AI serves digital media based on user's real-time emotions
Founded by Matthew Mayes and Claudio Piovesana and launching at Unbound, A-dapt is the world’s first adaptive-media consultancy that has been created to commercialise and scale a new AI-based technology format called adaptive-media, within the UK and beyond.
Adaptive-media is digital media that uses machine learning to adapt naturally to the viewer in real-time based upon how they appear and how they react, just as humans instinctively adapt to each other, and without sending personal data to a server. Adaptive-media has applications across marketing, education, health, compliance and many other sectors.
A-dapt licences technology built by an existing Italian based startup called MorphCast which was created by leading Internet innovator and pioneer Stefano Bargagni, who had previously created the world’s first e-commerce platform CHL, a full year before Amazon launched back in 1993.
Bargagni’s insight came when he saw his young daughters using their early iPhone 4s and realised that the device camera could be used for more than just filming and selfies and that face analysis could be used to adapt content to the user in real-time. He also realised that the processing capabilities of smartphones would increase exponentially allowing machine learning to take place on the device and within the browser, which means that personal and biometric data remains within the ‘sandbox’ of the browser and not sent to a server. As a result, his patented technology is fully GDPR compliant.
At the Cannes Lions International Festival of Advertising in June, the team launched a desktop application enabling agencies, brands and creators to create adaptive-media experiences that unlike traditional linear experiences, adapt based upon factors such as viewer emotions, demographics and - interestingly - attention.
Evolution of digital media
The evolution of digital media has come a long way in a short space of time, from VR (Virtual Reality) to AR (Augmented Reality) to MR (Mixed Reality) and image recognition, you’d wonder if there was anywhere else left to take the art form: introducing adaptive-media.
Adaptive-media is a new paradigm made possible by recent advances in machine learning, edge-based computing, device cameras and increased processing power combining to make this new format a reality. There are now 2.7 billion smartphones crying out for new non-linear digital formats.
The potential applications of adaptive-media
The fact that adaptive-media can branch and adjust based on who’s watching and how they react - this lends itself to a variety of applications. According to Mayes, the possible applications for adaptive-media are potentially limitless:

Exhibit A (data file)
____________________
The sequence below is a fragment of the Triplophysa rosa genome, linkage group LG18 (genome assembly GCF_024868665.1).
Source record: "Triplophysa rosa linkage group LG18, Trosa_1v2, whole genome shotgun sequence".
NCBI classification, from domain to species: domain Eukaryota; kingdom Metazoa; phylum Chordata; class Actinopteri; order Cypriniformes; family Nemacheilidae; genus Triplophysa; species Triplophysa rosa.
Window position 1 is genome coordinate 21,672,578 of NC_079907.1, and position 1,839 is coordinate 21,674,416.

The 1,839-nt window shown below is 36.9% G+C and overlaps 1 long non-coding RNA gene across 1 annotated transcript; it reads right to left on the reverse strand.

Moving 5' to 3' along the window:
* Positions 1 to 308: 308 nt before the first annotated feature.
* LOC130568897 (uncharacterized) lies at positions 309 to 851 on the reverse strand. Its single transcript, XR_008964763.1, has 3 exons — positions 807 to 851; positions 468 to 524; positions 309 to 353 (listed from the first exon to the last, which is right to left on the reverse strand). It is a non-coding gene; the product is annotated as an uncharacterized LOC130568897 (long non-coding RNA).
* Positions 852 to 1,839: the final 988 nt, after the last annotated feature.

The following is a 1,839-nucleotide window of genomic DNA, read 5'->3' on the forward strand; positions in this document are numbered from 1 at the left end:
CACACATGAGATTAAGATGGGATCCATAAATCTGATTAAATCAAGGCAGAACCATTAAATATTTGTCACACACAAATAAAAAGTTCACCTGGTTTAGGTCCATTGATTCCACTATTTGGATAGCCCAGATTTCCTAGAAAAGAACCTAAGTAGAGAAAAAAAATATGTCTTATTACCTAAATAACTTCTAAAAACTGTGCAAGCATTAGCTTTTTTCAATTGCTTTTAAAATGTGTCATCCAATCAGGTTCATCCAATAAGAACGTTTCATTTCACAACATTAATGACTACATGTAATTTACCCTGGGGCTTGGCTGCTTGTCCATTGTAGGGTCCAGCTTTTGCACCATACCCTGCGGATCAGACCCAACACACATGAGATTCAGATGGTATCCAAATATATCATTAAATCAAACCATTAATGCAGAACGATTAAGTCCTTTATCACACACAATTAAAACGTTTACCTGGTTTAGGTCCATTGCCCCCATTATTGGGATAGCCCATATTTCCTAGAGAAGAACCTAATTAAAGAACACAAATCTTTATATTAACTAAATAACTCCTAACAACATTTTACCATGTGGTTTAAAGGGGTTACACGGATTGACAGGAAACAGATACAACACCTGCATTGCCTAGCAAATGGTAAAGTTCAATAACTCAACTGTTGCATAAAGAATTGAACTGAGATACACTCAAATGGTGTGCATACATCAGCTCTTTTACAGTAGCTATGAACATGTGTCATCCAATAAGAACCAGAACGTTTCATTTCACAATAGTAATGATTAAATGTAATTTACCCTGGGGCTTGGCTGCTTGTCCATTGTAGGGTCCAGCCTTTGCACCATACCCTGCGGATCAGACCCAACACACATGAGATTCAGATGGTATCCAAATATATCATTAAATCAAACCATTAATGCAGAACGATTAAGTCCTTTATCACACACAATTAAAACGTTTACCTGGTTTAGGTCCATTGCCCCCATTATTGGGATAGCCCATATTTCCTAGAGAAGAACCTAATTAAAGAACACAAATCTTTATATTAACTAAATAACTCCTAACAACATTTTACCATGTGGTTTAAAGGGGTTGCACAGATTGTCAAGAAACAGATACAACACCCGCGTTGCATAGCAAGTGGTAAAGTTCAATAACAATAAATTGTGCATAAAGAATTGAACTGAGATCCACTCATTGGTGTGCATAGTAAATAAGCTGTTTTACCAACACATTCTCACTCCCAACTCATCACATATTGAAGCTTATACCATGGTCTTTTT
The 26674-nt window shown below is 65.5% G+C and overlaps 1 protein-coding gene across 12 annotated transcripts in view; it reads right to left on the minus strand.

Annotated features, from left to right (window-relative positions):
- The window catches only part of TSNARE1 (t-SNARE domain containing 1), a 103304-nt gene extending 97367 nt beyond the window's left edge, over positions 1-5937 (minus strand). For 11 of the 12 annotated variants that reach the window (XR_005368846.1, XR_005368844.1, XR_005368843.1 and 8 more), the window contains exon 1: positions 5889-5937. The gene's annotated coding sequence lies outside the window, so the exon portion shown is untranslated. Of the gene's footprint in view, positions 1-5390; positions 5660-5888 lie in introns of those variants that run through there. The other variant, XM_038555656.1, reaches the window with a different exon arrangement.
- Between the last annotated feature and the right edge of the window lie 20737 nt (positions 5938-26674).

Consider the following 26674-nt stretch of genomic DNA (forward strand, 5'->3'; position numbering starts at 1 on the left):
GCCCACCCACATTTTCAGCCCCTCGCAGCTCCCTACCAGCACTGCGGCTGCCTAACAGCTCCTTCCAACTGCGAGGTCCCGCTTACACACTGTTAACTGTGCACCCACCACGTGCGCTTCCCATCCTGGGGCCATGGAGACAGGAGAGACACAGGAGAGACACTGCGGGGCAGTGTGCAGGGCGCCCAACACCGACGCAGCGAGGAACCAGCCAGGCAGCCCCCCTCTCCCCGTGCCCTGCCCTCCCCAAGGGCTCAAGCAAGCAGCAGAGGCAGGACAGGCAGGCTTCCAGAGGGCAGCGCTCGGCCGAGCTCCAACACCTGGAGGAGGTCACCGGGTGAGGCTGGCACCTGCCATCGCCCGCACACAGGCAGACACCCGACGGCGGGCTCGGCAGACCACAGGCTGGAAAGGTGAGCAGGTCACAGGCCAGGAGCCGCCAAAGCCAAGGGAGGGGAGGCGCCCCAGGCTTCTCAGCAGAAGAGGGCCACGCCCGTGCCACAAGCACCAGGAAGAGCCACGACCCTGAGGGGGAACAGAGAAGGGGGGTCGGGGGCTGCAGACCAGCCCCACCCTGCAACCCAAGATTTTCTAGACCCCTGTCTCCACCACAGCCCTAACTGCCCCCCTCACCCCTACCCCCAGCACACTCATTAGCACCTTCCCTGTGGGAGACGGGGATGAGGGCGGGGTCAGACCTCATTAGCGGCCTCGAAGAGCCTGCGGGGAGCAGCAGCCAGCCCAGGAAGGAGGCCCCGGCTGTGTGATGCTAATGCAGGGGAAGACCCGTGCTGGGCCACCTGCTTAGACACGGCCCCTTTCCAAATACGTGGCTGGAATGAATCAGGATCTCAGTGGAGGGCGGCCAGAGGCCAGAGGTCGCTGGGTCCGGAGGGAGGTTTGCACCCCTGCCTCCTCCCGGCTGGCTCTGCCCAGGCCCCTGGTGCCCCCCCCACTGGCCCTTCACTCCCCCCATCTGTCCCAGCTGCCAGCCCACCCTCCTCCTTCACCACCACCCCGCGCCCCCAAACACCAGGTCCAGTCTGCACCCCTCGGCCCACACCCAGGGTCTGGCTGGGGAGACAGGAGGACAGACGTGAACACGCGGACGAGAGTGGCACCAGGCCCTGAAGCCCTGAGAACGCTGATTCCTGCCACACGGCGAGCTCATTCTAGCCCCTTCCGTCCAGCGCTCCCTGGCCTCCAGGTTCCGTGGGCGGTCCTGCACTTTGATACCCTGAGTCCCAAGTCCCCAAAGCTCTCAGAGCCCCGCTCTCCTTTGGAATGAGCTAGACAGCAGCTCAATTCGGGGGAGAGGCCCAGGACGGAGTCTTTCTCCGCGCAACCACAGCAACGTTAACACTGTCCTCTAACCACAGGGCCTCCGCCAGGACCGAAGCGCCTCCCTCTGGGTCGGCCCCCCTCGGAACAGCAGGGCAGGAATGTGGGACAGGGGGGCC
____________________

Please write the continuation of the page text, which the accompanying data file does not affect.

- “Retailers can create a Christmas video advert that plays in a conventional linear way, but then can adapt to the viewer, be that a child interested in toys, a parent looking for a turkey or grand-parent trying to find what are the must have toys.”
- “Fashion brands can gauge customers real-time emotional reaction to their collection and we can even select products based upon the positivity of the user expression.”
- “Charity adverts can actually reward the charity by seeing if the viewer has actually read the message, by making a token donation for a fully validated impression.”
- “We can even create a format for entertainment such as adaptive-media pop promos where the artist performance changes based upon the emotional reaction of the fan.”
Adaptive Media could revolutionise advertising, explained Mayes, “Sixty percent of mobile phone banner clicks are mistakes, the banner format is not well designed for the device. To make it worse, our personal data is being monetised. With adaptive media we will be able to capture the user’s attention with this conversational format which can be measured anonymously along with the advert impression for the brand.”
Mayes further explained that this new media form could turn advertising on its head, users could be awarded attention tokens to spend with brands after engaging with their content - thereby monetising the user’s attention to benefit themselves.
This type of media could fix the biggest barrier to remote learning as after 15 minutes of the viewer being in front of a screen when they start to lose attention, the media could alert them to this and suggest different activities to increase their attention.
Another use-case is in the health sector, for example, a patient goes in for a procedure, and the viewer can watch actors talk them through the process, and adjust their messaging if the patient displays signs of anxiety. Using emotion analysis the media can adapt to interact with the user in a way that creates a difference, “and hopefully more powerful way of capturing, measuring and rewarding attention,” said Mayes.
While video is good for storytelling, adaptive media is better for conversations as it adds an emotional engagement layer to content and stories.
A-dapt is currently looking for half a million pounds in investment over three years to commercialise and scale across various sectors.
Unbound London 2019
“There is a great mix of people and major brands who attend, and they have content of genuine interest and relevance. It’s an opportunity to come and talk about the technology - also as a startup finances are tight so it’s not possible to exhibit at a lot of events which act as a type of advertising, but Unbound London makes it possible.”